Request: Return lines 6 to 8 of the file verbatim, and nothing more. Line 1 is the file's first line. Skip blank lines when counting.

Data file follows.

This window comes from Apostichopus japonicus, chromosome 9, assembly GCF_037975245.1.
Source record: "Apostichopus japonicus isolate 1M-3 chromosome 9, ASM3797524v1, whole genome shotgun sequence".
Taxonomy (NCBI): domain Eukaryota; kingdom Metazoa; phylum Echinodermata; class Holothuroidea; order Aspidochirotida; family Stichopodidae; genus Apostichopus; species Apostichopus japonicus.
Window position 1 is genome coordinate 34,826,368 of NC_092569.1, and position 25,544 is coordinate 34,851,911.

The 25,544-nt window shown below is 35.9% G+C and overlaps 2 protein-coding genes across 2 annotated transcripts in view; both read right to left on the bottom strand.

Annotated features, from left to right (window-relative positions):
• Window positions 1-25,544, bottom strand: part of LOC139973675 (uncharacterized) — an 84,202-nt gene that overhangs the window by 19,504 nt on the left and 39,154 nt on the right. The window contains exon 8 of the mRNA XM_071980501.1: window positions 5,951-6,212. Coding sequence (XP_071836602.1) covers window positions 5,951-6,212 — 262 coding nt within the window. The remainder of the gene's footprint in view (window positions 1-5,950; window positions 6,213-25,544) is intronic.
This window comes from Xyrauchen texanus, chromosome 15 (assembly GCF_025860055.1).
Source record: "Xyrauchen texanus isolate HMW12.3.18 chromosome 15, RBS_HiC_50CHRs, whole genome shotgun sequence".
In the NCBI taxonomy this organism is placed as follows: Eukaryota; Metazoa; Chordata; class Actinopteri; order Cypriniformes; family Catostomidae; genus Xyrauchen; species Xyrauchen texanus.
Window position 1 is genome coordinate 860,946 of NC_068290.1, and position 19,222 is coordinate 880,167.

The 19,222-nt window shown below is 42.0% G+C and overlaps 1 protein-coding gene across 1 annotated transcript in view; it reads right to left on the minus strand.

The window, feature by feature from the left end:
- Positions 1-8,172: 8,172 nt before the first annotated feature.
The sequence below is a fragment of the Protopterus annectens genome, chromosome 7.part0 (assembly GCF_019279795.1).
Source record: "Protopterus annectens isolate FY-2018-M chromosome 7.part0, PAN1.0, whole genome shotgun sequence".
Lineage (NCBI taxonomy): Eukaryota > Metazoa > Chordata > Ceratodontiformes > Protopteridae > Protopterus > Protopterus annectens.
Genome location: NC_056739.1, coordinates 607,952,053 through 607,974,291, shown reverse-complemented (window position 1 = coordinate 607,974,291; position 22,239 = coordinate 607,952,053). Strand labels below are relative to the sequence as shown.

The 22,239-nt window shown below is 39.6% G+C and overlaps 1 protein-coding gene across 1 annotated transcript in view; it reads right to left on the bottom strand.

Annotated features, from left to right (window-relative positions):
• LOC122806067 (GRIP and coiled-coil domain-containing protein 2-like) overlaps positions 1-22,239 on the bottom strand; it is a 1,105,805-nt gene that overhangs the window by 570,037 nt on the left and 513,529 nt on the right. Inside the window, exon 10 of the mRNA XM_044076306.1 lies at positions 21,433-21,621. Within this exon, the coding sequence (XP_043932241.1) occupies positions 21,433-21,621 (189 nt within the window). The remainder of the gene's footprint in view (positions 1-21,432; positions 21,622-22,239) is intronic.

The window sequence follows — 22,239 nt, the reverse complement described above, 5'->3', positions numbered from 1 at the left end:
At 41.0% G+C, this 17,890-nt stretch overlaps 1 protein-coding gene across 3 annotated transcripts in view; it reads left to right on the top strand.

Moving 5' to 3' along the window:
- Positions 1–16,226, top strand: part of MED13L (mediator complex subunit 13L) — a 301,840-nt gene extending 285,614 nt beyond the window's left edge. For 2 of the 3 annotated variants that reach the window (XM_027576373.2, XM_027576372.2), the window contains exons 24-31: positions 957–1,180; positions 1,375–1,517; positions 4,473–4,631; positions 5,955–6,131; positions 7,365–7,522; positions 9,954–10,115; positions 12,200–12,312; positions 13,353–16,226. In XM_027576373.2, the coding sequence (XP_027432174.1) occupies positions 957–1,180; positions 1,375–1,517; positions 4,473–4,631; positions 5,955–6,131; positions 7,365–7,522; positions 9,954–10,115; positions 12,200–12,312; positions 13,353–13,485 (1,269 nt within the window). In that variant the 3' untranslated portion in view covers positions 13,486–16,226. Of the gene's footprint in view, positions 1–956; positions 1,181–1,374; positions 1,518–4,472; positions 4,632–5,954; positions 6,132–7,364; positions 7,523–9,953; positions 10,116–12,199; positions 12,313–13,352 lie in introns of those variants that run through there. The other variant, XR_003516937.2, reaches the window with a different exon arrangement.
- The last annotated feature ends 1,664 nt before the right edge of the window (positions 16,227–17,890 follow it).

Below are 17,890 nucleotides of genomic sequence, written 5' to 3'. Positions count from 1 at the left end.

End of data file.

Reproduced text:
Annotated features, from left to right (window-relative positions):
• Window positions 1-25,544, bottom strand: part of LOC139973675 (uncharacterized) — an 84,202-nt gene that overhangs the window by 19,504 nt on the left and 39,154 nt on the right. The window contains exon 8 of the mRNA XM_071980501.1: window positions 5,951-6,212. Coding sequence (XP_071836602.1) covers window positions 5,951-6,212 — 262 coding nt within the window. The remainder of the gene's footprint in view (window positions 1-5,950; window positions 6,213-25,544) is intronic.
This window comes from Xyrauchen texanus, chromosome 15 (assembly GCF_025860055.1).